Bug Prioritization Using ML Techniques - data science project for Galvanize
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README.md

README.md

Bug Triaging

Motivation

Large software projects can produce hundreds of bug reports every day. Many of these reports contain incomplete, incorrect, or redundant information.

Bug reporters and developers would benefit from a "smarter" bug reporting system. This projects shows that severity and priority predictions can be assigned to tickets automatically. It also attempts to prevent duplicate creation by suggesting similar bug reports.

Data

The Eclipse and Mozilla defect tracking dataset... [1]

  • Mozilla subset (mostly Firefox, Thunderbird and Mozilla projects).
  • Almost 400,000 bug reports resolved between 1998 and 2013.
  • Additional information obtained from Bugzilla API
    • Full description - stored as first comment (API call)
    • ID of duplicate (API call)

The bug report is provided as a series of incremental updates appearing during its lifetime. Thus, the report can be analyzed both at the time of creation and at the time of closure.

Insights

There are many areas for improvement.

  • 72% of severity normal (default), 8% changes over the lifetime.
  • 98% of priority empty (default), only 9% filled in over the lifetime.
  • Similar change rate applies to product, component and version.
  • The bug is assigned to many developers during the lifetime.
  • 26% bug reports end up being closed as duplicates.

Modeling and Results

Severity and Priority

Default values (normal severity, empty priority) were treated as unlabeled.

Three different models were trained:

  1. Multinomial Naive Bayes on TfIdf of short descritption (250 characters).
  2. Multinomial Naive Bayes on TfIdf of long description.
  3. Gradient Boosting on other features, including
  • "Skill" of the reporter - how many bug reports she has created before.
  • How many people are on the cc list.
  • Is the bug report assigned immediately.
  • etc.

Linear stacking was used to combine the probability predictions of the three models:

  • Gradient Boosting on predicted probabilities for each class.

Severity Results

Better than or comparable with previously published researches. [2][3][4]

class precision recall f1-score support
blocker   |    0.74  |   0.29  |   0.42   |   957

critical | 0.80 | 0.78 | 0.79 | 8816 major | 0.61 | 0.77 | 0.68 | 8770 minor | 0.59 | 0.47 | 0.52 | 4437 trivial | 0.68 | 0.43 | 0.53 | 1827 avg / total | 0.68 | 0.68 | 0.67 | 24807

Priority Results

class precision recall f1-score support
     p1  |    0.61  |   0.74  |   0.67   |  2449
     p2  |    0.52  |   0.63  |   0.57   |  2378
     p3  |    0.57  |   0.41  |   0.48   |  1497
     p4  |    0.70  |   0.18  |   0.28   |   574
     p5  |    0.70  |   0.25  |   0.37   |   250

avg / total | 0.58 | 0.57 | 0.55 | 7148

Duplicates

This problem exists for pairs of observations rather than for a single observation.

  • Typically highly imbalanced - each bug report has one or two duplicates and there are thousands or more non-duplicates for every set of duplicates.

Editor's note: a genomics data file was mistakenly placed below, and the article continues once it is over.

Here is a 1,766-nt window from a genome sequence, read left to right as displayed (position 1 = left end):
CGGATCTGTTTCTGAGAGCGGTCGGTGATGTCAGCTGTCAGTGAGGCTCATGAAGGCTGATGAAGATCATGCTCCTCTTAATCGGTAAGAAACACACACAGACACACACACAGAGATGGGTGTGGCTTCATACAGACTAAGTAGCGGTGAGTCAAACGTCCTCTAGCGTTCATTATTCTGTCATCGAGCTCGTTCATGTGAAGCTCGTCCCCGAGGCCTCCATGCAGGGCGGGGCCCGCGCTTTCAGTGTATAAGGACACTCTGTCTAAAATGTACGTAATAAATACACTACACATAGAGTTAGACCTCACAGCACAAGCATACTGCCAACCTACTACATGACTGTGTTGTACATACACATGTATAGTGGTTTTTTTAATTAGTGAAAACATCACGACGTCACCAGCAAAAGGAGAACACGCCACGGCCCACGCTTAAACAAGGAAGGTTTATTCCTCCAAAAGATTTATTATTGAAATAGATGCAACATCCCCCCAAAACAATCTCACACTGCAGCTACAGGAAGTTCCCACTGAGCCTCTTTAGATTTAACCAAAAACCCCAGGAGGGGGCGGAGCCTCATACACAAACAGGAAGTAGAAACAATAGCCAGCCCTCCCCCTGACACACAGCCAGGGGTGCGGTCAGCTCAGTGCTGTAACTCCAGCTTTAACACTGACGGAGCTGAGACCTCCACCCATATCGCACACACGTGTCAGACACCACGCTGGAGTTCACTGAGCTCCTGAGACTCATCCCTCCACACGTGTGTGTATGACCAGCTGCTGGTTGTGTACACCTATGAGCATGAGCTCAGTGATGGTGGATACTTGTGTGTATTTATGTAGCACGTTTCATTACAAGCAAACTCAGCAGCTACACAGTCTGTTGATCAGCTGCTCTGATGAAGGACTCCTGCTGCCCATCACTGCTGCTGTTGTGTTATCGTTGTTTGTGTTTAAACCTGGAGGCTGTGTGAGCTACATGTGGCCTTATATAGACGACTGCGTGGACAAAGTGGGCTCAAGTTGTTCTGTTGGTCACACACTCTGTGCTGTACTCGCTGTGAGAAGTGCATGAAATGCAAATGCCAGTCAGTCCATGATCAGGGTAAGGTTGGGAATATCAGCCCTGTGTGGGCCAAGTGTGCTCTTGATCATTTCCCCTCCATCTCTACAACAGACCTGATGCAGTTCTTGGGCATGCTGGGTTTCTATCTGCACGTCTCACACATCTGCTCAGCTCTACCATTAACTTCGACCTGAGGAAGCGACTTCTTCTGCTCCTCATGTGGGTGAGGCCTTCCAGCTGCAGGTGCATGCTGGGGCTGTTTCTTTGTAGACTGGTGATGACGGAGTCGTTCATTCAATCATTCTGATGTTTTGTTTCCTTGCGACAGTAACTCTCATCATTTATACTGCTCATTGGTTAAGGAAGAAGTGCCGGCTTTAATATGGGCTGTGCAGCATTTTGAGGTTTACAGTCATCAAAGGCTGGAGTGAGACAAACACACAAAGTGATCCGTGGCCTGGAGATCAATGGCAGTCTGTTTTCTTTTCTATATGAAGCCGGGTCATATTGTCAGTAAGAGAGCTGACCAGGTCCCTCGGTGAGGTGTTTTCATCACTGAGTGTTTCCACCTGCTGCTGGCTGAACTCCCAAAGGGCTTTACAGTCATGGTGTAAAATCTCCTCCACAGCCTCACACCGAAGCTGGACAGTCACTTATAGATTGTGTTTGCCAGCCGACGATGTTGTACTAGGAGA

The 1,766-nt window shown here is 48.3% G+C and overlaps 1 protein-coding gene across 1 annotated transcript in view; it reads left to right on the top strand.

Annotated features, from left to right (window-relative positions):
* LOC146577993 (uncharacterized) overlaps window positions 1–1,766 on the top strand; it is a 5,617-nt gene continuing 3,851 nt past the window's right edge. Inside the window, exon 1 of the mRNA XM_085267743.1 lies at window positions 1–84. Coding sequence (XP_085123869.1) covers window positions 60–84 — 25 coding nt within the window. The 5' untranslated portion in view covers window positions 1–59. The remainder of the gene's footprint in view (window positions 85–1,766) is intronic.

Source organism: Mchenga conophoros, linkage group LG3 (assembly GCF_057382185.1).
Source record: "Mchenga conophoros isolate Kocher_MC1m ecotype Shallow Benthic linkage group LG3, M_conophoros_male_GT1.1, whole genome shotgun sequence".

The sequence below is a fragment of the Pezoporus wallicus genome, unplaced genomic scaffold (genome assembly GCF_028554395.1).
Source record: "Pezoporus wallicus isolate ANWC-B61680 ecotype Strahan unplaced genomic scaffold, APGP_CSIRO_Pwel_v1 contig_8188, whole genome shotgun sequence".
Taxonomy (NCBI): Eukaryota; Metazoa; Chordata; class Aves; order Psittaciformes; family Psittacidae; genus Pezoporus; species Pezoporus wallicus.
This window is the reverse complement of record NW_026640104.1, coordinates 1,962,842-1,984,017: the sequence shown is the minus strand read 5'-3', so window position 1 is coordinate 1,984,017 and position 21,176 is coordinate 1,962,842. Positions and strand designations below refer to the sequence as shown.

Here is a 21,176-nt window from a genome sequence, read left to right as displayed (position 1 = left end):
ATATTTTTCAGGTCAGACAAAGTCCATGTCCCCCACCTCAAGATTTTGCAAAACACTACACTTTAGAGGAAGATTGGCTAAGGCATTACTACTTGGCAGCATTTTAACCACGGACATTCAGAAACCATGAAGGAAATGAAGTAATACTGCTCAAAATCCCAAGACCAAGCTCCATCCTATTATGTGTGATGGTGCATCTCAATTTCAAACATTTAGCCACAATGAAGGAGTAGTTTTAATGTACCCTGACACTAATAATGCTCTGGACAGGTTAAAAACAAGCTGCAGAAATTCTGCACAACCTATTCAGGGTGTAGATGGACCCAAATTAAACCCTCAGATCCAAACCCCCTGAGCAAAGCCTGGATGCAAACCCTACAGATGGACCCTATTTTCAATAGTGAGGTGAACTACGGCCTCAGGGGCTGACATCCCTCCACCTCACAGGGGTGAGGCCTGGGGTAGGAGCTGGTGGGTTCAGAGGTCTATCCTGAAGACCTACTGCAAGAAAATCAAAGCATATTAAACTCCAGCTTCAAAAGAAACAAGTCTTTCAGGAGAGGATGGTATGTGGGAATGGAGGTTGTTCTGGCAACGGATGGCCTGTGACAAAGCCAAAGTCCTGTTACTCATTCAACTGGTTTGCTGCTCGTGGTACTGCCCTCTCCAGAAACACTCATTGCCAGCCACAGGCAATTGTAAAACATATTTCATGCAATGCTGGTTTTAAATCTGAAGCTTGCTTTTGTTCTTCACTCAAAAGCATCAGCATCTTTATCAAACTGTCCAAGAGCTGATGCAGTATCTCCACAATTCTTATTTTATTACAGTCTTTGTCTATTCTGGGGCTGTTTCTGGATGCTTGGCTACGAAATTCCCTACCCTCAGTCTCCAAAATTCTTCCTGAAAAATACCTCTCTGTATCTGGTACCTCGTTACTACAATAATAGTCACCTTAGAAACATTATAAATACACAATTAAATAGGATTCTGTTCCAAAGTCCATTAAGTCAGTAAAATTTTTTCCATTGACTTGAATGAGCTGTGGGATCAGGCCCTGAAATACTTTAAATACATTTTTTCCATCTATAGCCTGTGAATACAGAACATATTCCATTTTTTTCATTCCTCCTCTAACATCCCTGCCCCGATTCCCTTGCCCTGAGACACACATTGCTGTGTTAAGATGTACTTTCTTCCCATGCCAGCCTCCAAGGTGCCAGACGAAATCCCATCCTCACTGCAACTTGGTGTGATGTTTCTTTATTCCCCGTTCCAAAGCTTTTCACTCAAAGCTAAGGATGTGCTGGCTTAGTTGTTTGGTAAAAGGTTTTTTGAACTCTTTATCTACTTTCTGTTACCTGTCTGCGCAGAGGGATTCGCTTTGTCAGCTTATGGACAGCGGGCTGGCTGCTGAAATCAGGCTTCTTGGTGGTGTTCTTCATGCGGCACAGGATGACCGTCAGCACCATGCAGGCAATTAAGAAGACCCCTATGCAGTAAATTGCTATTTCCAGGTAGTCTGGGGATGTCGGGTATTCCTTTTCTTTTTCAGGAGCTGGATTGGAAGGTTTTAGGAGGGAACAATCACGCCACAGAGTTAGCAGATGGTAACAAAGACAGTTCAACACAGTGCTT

• The goal is to return the actual duplicate as high in the search as possible.

Assumptions that help reduce the number of potential candidates searched:

  • The original should exist and should not be resolved at the time of duplicate creation.
  • Both the duplicate and the original are reported for the same product.

Features used:

  • Cosine similarity of TfIdf of short descritption (250 characters).
  • Cosine similarity of TfIdf of long descritption.
  • Similarity of component and operating system.
  • Reporter (the assumption is that the same person is not likely to report the same thing twice).

I have also experimented with locality sensitive hashing (LSH) implmented in NearPy and doc2vec and text summarization implemented in gensim to see if it could be used instead of simple cosine similarity on TfIdf matrices but my results were not better.

Duplicate Results

  • Actual duplicate returned in top 3: 10%
  • Actual duplicate returned in top 10: 15%
  • Actual duplicate returned in top 50: 26%

The results are not impressive but it is important to keep in mind that there were 7,000 candidates considered on average. The model would perform much better on smaller set of observations (hundreds to thousands of bug reports).

Deployment

To learn more about the code and how to use it, look at technical documentation.

Next Steps

Improve existing predictions:

  • Explore more features available in the API (newer bug reports have information including keywords or votes).
  • Improve the duplicate search, spend more time on text similarity detection.

Make the bug triaging solution more complete by adding more functionality:

  • Predict component and product.
  • Suggest assignees.
  • Predict resolution time.

References

[1] Lamkanfi, A., Pérez, J. and Demeyer, S., 2013, May. The eclipse and mozilla defect tracking dataset: a genuine dataset for mining bug information. In Proceedings of the 10th Working Conference on Mining Software Repositories (pp. 203-206). IEEE Press.

[2] Tian, Y., Lo, D. and Sun, C., 2012, October. Information retrieval based nearest neighbor classification for fine-grained bug severity prediction. In 2012 19th Working Conference on Reverse Engineering (pp. 215-224). IEEE.

[3] Lamkanfi, A., Demeyer, S., Giger, E. and Goethals, B., 2010, May. Predicting the severity of a reported bug. In 2010 7th IEEE Working Conference on Mining Software Repositories (MSR 2010) (pp. 1-10). IEEE.

[4] Menzies, T. and Marcus, A., 2008, September. Automated severity assessment of software defect reports. In Software Maintenance, 2008. ICSM 2008. IEEE International Conference on (pp. 346-355). IEEE.